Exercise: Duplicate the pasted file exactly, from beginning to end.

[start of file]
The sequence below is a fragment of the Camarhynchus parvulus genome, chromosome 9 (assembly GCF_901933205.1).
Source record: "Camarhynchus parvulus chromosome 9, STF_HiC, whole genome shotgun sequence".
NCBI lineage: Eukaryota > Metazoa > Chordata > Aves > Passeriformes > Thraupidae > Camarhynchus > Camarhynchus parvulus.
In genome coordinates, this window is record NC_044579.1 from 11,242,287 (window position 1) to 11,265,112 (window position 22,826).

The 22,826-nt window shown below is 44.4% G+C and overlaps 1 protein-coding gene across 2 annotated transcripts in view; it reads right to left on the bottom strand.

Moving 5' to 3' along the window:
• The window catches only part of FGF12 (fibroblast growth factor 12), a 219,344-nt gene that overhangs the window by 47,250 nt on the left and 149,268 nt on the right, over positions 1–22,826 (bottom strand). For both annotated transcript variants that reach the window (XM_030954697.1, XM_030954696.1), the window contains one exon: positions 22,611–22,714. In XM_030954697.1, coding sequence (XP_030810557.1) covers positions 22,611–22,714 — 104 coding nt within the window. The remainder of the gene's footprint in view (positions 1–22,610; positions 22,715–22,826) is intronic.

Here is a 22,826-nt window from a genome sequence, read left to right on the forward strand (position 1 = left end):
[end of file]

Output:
The sequence below is a fragment of the Camarhynchus parvulus genome, chromosome 9 (assembly GCF_901933205.1).
Source record: "Camarhynchus parvulus chromosome 9, STF_HiC, whole genome shotgun sequence".
NCBI lineage: Eukaryota > Metazoa > Chordata > Aves > Passeriformes > Thraupidae > Camarhynchus > Camarhynchus parvulus.
In genome coordinates, this window is record NC_044579.1 from 11,242,287 (window position 1) to 11,265,112 (window position 22,826).

The 22,826-nt window shown below is 44.4% G+C and overlaps 1 protein-coding gene across 2 annotated transcripts in view; it reads right to left on the bottom strand.

Moving 5' to 3' along the window:
• The window catches only part of FGF12 (fibroblast growth factor 12), a 219,344-nt gene that overhangs the window by 47,250 nt on the left and 149,268 nt on the right, over positions 1–22,826 (bottom strand). For both annotated transcript variants that reach the window (XM_030954697.1, XM_030954696.1), the window contains one exon: positions 22,611–22,714. In XM_030954697.1, coding sequence (XP_030810557.1) covers positions 22,611–22,714 — 104 coding nt within the window. The remainder of the gene's footprint in view (positions 1–22,610; positions 22,715–22,826) is intronic.

Here is a 22,826-nt window from a genome sequence, read left to right on the forward strand (position 1 = left end):